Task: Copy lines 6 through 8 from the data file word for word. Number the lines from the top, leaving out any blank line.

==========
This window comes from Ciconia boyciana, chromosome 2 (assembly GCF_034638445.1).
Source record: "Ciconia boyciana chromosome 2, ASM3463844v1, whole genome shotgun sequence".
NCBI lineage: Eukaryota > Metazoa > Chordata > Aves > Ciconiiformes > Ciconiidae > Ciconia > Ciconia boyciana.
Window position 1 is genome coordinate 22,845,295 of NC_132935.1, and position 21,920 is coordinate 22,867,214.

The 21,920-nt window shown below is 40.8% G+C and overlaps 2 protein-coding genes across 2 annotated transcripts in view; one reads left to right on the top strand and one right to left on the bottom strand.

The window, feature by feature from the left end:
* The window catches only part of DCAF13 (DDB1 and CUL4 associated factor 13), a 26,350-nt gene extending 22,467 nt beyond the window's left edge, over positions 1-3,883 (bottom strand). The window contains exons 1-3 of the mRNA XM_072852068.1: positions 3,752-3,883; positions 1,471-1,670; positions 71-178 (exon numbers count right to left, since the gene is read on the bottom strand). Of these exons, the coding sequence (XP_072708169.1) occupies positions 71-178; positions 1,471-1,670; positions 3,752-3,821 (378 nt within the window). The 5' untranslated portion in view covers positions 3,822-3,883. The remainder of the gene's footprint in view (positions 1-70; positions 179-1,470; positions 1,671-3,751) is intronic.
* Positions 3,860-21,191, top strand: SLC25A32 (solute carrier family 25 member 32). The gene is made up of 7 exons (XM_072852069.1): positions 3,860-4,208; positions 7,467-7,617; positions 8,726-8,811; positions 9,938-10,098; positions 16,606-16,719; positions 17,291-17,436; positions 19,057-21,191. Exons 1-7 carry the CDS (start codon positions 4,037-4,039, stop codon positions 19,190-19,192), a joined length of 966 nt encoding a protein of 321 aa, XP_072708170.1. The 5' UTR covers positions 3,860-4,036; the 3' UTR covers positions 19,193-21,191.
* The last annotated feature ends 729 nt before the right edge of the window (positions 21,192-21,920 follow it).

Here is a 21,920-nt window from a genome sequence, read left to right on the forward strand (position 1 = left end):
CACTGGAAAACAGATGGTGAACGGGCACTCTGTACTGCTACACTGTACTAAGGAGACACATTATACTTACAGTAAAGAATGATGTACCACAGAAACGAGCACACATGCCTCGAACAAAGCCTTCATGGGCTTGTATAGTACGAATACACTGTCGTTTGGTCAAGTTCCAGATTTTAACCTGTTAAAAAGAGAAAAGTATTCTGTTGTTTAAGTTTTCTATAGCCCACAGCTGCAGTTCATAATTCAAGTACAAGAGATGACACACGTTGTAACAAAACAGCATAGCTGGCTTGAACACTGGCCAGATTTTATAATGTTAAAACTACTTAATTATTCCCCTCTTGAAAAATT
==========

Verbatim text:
The window, feature by feature from the left end:
* The window catches only part of DCAF13 (DDB1 and CUL4 associated factor 13), a 26,350-nt gene extending 22,467 nt beyond the window's left edge, over positions 1-3,883 (bottom strand). The window contains exons 1-3 of the mRNA XM_072852068.1: positions 3,752-3,883; positions 1,471-1,670; positions 71-178 (exon numbers count right to left, since the gene is read on the bottom strand). Of these exons, the coding sequence (XP_072708169.1) occupies positions 71-178; positions 1,471-1,670; positions 3,752-3,821 (378 nt within the window). The 5' untranslated portion in view covers positions 3,822-3,883. The remainder of the gene's footprint in view (positions 1-70; positions 179-1,470; positions 1,671-3,751) is intronic.
* Positions 3,860-21,191, top strand: SLC25A32 (solute carrier family 25 member 32). The gene is made up of 7 exons (XM_072852069.1): positions 3,860-4,208; positions 7,467-7,617; positions 8,726-8,811; positions 9,938-10,098; positions 16,606-16,719; positions 17,291-17,436; positions 19,057-21,191. Exons 1-7 carry the CDS (start codon positions 4,037-4,039, stop codon positions 19,190-19,192), a joined length of 966 nt encoding a protein of 321 aa, XP_072708170.1. The 5' UTR covers positions 3,860-4,036; the 3' UTR covers positions 19,193-21,191.